For your eyes only – Owners Corporation Records and Legal Professional Privilege
Posted 11 October 2017
Category: Meetings and Records
A strata managing agent acting for an owners corporations involved in a legal proceedings usually holds sensitive documents relating to the proceedings. Other parties in those proceedings may wish to access those records. One of those parties or an associate may own a lot in the scheme and assert a right to inspect such records under section 182 of the Strata Schemes Management Act 2015 (“the Act”).
The problem for owners corporations and their managing agents in these situations is how best to preserve legal professional privilege. A recent case, The Owners — Strata Plan No. 74602 v Eastmark Holdings Pty Ltd  NSWCA 221(“Eastmark Case”), gave some guidance.
Some issues remain, but the position appears to be as follows:
- Communications between an owners corporation or its strata managing agent and the owners corporations’ lawyers may be protected by legal professional privilege. This may occur where the communication was for the dominant purpose of providing the owners corporation with legal advice or legal services in connection with pending or anticipated proceedings.
- Such communications may also be protected from inspection under section 182 of the Act, with the Eastmark Case stating at  That “…While Eastmark , in its capacity as a lot owner, may be entitled to access to certain of the disputed documents, it is not entitled, in its capacity as a potential defendant in adversarial proceedings brought against it by the Owners Corporation, to access to documents that relate to those disputes.
- If the owners corporation or its strata manager gives such a lot owner access to such advice without qualification, privilege may be lost and the lot owner may be able to use the advice in the proceedings.
We suggest that, in order to best protect the interests of owners corporations:
- In the case of hardcopy communications relating to legal proceedings or other advice provided to the owners corporation, particularly correspondence to its solicitor providing instructions and correspondence from its solicitor providing advice, such documents should be kept in a separate folder marked “privileged”.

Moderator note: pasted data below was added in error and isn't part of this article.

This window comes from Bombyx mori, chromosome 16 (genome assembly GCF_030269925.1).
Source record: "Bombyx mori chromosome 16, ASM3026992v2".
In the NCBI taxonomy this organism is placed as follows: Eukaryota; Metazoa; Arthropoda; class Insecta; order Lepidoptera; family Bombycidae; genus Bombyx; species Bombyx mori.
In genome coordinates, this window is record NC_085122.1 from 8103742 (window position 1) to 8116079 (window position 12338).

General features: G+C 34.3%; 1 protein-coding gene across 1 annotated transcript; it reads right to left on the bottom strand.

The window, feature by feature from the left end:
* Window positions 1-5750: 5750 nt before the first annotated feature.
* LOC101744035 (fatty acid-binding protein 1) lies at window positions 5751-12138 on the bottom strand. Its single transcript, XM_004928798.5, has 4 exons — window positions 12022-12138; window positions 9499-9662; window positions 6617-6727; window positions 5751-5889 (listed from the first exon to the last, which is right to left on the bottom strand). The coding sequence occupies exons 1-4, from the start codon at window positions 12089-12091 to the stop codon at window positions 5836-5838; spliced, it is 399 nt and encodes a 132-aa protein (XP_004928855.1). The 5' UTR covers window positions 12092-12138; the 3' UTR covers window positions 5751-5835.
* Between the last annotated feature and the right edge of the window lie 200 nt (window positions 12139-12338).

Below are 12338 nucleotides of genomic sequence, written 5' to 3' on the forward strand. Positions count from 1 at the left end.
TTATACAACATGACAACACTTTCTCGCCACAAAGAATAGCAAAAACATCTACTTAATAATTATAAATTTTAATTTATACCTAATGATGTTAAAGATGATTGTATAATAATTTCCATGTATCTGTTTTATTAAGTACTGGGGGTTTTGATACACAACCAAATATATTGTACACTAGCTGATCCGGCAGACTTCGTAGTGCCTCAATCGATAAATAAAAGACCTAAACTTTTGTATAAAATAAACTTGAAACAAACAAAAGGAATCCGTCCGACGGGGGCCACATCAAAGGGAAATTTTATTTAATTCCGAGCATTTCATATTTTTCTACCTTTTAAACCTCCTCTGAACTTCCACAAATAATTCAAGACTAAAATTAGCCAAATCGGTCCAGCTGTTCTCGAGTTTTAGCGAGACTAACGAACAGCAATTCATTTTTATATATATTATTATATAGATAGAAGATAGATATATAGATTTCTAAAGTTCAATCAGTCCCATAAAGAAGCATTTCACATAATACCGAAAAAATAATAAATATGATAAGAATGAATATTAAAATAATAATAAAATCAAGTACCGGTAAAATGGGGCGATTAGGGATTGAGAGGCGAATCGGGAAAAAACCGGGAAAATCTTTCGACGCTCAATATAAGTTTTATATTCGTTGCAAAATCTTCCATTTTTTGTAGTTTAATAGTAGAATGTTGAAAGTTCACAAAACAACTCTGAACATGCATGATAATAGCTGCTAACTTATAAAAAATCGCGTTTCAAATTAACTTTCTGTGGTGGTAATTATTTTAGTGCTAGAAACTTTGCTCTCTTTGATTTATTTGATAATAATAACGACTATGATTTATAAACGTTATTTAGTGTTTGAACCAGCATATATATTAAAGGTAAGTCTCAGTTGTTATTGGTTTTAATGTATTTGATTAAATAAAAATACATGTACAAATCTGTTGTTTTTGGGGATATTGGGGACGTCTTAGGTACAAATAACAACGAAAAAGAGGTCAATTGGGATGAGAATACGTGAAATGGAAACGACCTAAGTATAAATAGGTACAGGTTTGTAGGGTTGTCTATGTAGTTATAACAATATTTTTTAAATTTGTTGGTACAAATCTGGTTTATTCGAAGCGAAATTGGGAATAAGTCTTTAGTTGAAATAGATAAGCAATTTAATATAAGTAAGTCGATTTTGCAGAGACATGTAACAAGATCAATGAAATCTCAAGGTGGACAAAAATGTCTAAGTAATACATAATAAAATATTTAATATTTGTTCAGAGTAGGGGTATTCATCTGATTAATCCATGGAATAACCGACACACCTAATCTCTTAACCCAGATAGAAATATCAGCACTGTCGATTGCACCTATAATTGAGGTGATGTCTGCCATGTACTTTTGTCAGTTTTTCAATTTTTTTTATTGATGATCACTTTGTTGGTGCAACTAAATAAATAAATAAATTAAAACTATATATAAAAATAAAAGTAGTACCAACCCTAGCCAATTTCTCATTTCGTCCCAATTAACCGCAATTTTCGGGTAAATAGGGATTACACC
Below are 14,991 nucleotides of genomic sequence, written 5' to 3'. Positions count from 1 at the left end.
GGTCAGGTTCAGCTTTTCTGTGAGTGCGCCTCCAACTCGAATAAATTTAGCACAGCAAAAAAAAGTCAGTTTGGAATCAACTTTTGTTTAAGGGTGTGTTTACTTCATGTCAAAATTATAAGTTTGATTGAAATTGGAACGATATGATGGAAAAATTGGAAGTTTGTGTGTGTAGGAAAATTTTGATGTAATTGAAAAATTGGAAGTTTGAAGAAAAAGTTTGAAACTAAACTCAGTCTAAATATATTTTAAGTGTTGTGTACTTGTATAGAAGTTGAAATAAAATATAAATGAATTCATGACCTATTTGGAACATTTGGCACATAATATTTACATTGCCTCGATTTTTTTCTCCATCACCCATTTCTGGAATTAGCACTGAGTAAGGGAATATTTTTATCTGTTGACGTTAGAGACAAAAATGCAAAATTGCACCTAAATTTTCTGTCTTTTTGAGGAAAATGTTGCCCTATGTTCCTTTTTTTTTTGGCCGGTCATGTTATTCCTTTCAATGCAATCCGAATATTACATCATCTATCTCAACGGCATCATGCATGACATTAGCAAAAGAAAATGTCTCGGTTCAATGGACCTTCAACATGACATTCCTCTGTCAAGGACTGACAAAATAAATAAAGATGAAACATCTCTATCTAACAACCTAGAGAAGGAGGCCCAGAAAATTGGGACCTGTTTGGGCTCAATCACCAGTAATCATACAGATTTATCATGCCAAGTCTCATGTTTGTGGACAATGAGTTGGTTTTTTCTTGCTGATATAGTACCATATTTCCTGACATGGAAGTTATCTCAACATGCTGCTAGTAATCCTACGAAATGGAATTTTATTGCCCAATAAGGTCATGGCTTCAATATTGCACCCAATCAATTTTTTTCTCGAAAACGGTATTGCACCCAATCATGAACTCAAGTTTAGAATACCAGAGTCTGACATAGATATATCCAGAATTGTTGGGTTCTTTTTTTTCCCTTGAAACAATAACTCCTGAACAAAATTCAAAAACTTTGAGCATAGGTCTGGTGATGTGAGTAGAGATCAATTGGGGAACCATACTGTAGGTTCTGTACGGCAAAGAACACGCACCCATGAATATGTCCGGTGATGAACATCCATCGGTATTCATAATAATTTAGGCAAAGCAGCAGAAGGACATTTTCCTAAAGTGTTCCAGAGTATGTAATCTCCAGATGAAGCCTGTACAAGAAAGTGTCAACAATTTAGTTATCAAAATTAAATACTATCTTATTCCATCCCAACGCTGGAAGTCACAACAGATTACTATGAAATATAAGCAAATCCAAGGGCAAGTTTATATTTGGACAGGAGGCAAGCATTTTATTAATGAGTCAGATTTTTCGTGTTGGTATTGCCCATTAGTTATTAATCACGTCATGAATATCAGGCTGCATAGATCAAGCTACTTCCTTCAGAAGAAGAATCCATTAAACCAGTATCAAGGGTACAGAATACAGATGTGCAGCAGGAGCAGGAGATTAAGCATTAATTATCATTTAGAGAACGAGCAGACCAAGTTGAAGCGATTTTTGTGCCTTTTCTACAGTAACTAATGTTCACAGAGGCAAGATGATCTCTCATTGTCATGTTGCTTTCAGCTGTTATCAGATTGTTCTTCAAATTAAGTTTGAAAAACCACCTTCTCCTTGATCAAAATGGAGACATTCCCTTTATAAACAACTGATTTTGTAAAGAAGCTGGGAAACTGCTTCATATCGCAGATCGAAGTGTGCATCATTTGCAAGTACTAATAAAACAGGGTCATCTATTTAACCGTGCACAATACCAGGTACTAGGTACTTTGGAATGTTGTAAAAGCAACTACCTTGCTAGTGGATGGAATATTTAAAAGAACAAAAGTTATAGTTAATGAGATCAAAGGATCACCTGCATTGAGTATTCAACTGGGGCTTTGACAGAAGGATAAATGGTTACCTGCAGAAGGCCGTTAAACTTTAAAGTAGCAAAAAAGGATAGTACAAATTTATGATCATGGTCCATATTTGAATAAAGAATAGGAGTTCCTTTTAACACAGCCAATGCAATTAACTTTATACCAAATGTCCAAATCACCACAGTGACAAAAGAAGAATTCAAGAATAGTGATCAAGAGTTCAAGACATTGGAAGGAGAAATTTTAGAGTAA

- In the case of electronic communications, such as e-mail correspondence, these should be kept in a separate directory, also marked “privileged”.
- Strata managing agents should exercise caution before permitting anyone to access legal advice which is or may become the subject of legal proceedings, by means of a section 182 inspection. A lot owner not involved in the proceedings to which the advice relates may be entitled to such access. A lot owner involved in the proceedings to which the advice relates is not. In either case, the agent should either:
- deny access on the basis that the advice is privileged; or
- at the least, advise the party seeking access, in writing, before access is granted, that access is being permitted for the sole purpose of a section 182 inspection, without waiving any privilege which may be attached and reserving the right to claim such privilege.
This procedure will maximise the owners corporation’s prospects of claiming privilege, should the need arise.
It can be quite difficult to determine whether privilege attaches to a particular document. It would be appropriate to obtain legal advice if there is any doubt.
***The information contained in this article is general information only and not legal advice. The currency, accuracy and completeness of this article (and its contents) should be checked by obtaining independent legal advice before you take any action or otherwise rely upon its contents in any way.